And the people stayed home. And read books, and listened, and rested, and exercised, and made art, and played games, and learned new ways of being, and were still. And listened more deeply. Some meditated, some prayed, some danced. Some met their shadows. And the people began to think differently.
And the people healed. And, in the absence of people living in ignorant, dangerous, mindless, and heartless ways, the earth began to heal.
And when the danger passed, and the people joined together again, they grieved their losses, and made new choices, and dreamed new images, and created new ways to live and heal the earth fully, as they had been healed.
– Kitty O'Meara
This prose poem has gone viral. It's all over the Internet. Hooray! We need a great poem that helps people. Thank you, Kitty O’Meara.
You may have seen her poem online in free verse format (most often with punctuation and a few words changed) with a photo supposedly taken during the pandemic of 1918-1920 of two women wearing masks. Some memes and reports said the poem had been written in 1869. I saw this too, on Facebook. Eye-catching.
But once I decided to share it on my blog, I knew to research it. I am so glad I did that. Amazing what people can do with other people’s work. Technology is incredible.
The alterations were not needed. It’s lovely, just as it stands.
Anyway, the research led me to the real poem, the prose poem at the beginning of my blog. Thank you, Alathea Daniels, for teaching me to research whatever I’m working on!
I read several articles regarding the poem and how it came into being.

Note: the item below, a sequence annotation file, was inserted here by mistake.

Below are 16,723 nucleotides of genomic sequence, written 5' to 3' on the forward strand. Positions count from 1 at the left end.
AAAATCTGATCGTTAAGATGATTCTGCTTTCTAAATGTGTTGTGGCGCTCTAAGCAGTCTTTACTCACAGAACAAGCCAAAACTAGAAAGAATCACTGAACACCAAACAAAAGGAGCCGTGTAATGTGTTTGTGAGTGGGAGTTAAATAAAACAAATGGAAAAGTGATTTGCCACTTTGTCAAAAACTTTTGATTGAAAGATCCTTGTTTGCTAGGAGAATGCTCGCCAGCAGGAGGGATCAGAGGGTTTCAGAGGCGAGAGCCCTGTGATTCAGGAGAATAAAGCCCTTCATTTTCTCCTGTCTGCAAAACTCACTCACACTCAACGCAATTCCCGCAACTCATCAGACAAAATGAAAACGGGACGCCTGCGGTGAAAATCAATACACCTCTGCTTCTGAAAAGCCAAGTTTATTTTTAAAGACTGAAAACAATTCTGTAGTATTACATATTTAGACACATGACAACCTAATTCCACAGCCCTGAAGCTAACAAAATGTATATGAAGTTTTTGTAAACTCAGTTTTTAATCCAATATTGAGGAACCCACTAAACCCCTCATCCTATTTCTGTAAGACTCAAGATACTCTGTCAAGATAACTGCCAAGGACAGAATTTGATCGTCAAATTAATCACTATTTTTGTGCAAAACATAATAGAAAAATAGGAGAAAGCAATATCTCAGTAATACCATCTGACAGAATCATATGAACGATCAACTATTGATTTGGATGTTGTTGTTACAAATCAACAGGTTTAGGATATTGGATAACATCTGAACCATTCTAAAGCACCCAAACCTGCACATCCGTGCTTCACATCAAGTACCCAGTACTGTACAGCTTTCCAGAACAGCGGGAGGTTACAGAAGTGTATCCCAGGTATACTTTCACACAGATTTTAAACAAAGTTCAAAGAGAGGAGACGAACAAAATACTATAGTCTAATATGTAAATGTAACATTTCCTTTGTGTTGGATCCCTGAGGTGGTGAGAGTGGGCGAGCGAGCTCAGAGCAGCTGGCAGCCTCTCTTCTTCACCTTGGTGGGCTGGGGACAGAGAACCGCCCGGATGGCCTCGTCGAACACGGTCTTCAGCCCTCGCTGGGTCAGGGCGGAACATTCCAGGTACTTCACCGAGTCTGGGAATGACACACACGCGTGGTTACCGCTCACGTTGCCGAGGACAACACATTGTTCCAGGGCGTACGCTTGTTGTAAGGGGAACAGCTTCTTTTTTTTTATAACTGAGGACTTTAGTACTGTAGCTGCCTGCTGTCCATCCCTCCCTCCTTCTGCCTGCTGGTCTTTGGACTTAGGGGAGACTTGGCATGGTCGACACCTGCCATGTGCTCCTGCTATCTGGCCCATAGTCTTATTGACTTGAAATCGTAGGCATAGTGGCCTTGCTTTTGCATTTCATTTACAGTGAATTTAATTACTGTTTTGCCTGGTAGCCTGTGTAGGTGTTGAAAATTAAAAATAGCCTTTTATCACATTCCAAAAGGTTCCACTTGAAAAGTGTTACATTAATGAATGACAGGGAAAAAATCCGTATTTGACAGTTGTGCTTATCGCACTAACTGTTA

According to one article, O’Meara said she’d been feeling sad as she’d watched the news. She had recently worked in palliative care, and she knew there was nothing she could actually do to help her friends in the medical field who are on the frontlines. Her husband, who was aware of her anxiety, told her to do what she does well: write.
She sat down and wrote the poem above.
According to another article, O'Meara credits "spirit" with her process. “I saw the maps of the receding pollution over China and Europe. I thought, ‘There you go. There’s something of blessing in all suffering.’ And I thought with my passionate love for the Earth, maybe that’s one good thing.”
Following the writing of the poem, O’Meara said she shared it with her friends on Facebook. She added, “I post stuff like that all the time. I usually don’t get a lot of response, but this found its niche.”
She’s right. It certainly did find its niche.
There are many treatments of the poem out there. Here's one that is made up of other social media posts that seem to be going viral.
This month is National Poetry Month.
Actually, I was planning on going to two poetry conferences in April. Not happening. Instead, I’m staying home like many of you.
I’m okay about being home. I’m like a bird in her cozy nest.
Instead of going anywhere to hear others read poetry or get a little more educated on writing poetry or get my poetry critiqued, I’m writing poetry and looking to see what poetry I can find in books and on the Internet.
When you get tired and don’t want to deal with a book or a screen, just look outside. April is breathtaking. So are its sounds. Poetry. It’s marvelous, and it’s everywhere.
And Easter is coming!
God bless you,
P.S. This poem and blog can be shared. Help yourself! And if you're interested in any of my books, for reading or gifting, the icons below will take you to their Amazon pages.
Pat's home, where she is staying quiet.
Photographed by Pat Durmon on a foggy morning, April 6, 2020.